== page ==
Dr. Jeffrey I. Kennis,  D.C.
205 Commercial St.
Boston, MA 02109
NORTH END

( 617)720-2329


 

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Sleep quality is one of the foundations of your health, and getting good sleep can be especially beneficial when dealing with back or neck pain. To help you distinguish facts from popular myths, here are 6 fast facts about sleep.

There are several techniques and sleep aids that can help you get a better night's sleep. Read Practicing Good Sleep Hygiene

  1. Caffeine takes longer to wear off than you think. It takes your body several hours to process through the stimulating effects of caffeine. As much as 50% of the caffeine you drink can still be active in your system 5 to 7 hours later.1 Switching to decaf in the afternoon may make it easier to fall asleep.
  2. Short naps are effective in moderation. Occasionally taking a daytime nap that lasts 30 minutes or less can refresh you with a boost of wakefulness.2 Indulging in longer naps, daily naps, and evening naps, however, can lead to tossing and turning.
  3. See Should I Nap During the Day?

  1. A new, medium-to-firm bed may improve your sleep. Replacing an existing mattress with a new, medium-firm mattress can positively affect sleep quality and ease nonspecific low back pain for many people.3 However, its effectiveness for you in particular depends on many factors, such as your body weight and personal preference.
  2. See Mattress Guidelines for Sleep Comfort

  3. Exercise right before bedtime can make it harder to fall asleep. While exercising in the afternoon and evening is perfectly fine, working up a sweat at the end of the day can delay sleep. Budget at least a couple of hours between the time you finish your workout and the time you go to bed.
  4. Melatonin can help with falling sleep, but it’s not a cure-all. Taking the over-the-counter sleep aid melatonin can help with overcoming jet-lag and modestly improving sleep quality, but it is less effective for trying to treat chronic insomnia.4
  5. See Non-Surgical Treatment for a Lumbar Herniated Disc

  6. Less sleep can make you sick. A lack of sleep has been shown to produce chronic low-grade inflammation and increase susceptibility of catching a common cold.5,6 Reduce your chances of getting ill by prioritizing sleep.
  7. See What Happens to Your Body When You Don't Sleep

If you put these facts to good use by making a few changes to your sleep hygiene, you may start benefiting from restful and restorative nights of sleep.

Learn more:

7 Tips for Getting Better Sleep in the New Year

Restorative Sleep Brings Back Pain Relief

References:

  1. Walker MP. Why We Sleep: the New Science of Sleep and Dreams. London, UK: Penguin Books; 2018.
  2. Dhand R, Sohal H. Good sleep, bad sleep! The role of daytime naps in healthy adults. Curr Opin Pulm Med. 2006;12(6):379-82.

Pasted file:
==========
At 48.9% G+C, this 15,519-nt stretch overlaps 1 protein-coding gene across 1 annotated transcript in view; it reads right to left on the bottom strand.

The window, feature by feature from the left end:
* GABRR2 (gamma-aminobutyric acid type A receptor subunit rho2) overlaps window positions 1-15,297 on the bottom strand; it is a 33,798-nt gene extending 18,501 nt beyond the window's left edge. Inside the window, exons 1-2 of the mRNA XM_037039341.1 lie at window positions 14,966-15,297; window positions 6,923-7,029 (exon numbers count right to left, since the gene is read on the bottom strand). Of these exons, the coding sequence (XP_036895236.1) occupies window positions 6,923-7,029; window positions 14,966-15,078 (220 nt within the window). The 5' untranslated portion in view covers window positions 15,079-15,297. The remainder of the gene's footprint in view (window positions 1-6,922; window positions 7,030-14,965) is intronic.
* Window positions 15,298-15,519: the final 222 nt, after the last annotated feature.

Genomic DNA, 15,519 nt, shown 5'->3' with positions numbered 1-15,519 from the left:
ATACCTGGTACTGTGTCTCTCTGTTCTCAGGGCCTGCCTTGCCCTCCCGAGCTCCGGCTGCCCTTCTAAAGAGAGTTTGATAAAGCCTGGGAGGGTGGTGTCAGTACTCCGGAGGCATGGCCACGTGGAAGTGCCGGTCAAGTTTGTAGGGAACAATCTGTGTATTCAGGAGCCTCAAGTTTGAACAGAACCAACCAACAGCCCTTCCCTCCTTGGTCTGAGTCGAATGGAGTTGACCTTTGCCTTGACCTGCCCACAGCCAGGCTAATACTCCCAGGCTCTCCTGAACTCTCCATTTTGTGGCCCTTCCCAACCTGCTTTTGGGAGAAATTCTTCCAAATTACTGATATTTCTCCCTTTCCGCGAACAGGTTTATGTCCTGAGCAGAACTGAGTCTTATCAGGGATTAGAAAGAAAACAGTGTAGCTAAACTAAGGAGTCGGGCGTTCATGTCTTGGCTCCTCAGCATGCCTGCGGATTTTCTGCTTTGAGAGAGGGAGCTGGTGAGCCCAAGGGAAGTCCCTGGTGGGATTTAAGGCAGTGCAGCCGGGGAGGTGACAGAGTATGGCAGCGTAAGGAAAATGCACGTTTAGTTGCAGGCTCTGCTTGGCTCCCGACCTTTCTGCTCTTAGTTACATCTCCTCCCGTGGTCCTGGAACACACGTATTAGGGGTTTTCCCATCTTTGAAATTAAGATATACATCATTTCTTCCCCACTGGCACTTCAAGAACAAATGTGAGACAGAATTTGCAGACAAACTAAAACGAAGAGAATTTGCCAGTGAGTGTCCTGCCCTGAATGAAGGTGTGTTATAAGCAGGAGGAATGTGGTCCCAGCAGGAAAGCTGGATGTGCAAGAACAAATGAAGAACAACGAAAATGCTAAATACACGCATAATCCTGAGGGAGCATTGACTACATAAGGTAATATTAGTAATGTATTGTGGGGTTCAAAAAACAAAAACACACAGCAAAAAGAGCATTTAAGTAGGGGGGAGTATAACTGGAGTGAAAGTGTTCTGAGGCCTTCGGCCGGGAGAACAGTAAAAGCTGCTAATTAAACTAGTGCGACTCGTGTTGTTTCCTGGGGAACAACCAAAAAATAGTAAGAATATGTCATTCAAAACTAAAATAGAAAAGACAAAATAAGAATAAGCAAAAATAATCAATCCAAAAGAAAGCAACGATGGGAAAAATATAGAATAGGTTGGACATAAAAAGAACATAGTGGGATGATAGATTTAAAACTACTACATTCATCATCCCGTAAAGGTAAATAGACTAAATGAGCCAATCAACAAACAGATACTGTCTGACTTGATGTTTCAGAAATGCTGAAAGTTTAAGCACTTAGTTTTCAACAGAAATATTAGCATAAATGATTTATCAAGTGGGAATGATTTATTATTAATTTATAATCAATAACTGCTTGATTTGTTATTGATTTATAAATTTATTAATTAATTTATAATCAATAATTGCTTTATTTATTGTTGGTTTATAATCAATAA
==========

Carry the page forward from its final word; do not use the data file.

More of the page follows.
3. Jacobson BH, Boolani A, Smith DB. Changes in back pain, sleep quality, and perceived stress after introduction of new bedding systems. J Chiropr Med. 2009;8(1):1-8.

Complete Listing of References

Most studies have shown that men are more likely than women to put off visiting the doctor. There are several possible reasons for this discrepancy, but the bottom line is that men may need an extra prod to get various aches and pains checked by a medical professional. Below are some key signs that it's time to get neck or back pain checked by a doctor.

Illustration of a patient and doctor reviewing MRI images

Back pain that is accompanied by neurological problems, such as weakness, numbness or tingling in the legs or arms should be assessed by a physician. Read When Back Pain May Be a Medical Emergency

1. The pain has lasted more than a couple weeks despite self-care

For most cases of neck or back pain, the first step is to go easy and rest it for a few days by avoiding movements that worsen the pain. Several other self-care methods are available, such as over-the-counter pain medications, or applying ice or heat packs. However, if your neck or back pain persists or keeps coming back over a period of at least 2 weeks, it’s probably time to see a doctor. In particular, pain that is bad enough to interfere with routine tasks or getting quality sleep should not be ignored more than a couple weeks.

See Early Treatments for Lower Back Pain

If you have a physically demanding job, such as in construction or welding, it might not be possible to adequately rest the neck and back without taking time off work. In such cases, it could make sense to see the doctor sooner than 2 weeks.

2. Intense pain developed after a collision or fall

If sharp or excruciating neck or back pain starts after a serious accident, such as a bike crash or falling down steps, it needs to be checked by a doctor immediately. High-impact collisions or falls are common sources of damaged vertebrae and/or discs, which may need medical attention to ensure that the spine is stabilized and adequate pain relief is achieved.

Sometimes pain from a collision can be delayed, so don’t let that fool you. An example is whiplash from being rear-ended in a car accident where the head quickly gets whipped backward and forward. In such cases, it’s common for the neck to feel fine after the accident but then start hurting a few hours later or the next morning.

See Whiplash Symptoms and Associated Disorders

3. The pain is accompanied by red flag symptoms

Regardless of the duration or intensity of your neck or back pain, it requires an immediate visit to the doctor if it’s accompanied by any of the following:

  • Radiating pain in the arm or leg
  • Tingling, numbness, or weakness in the arm or leg
  • Difficulty with balance, coordination, or bowel/bladder control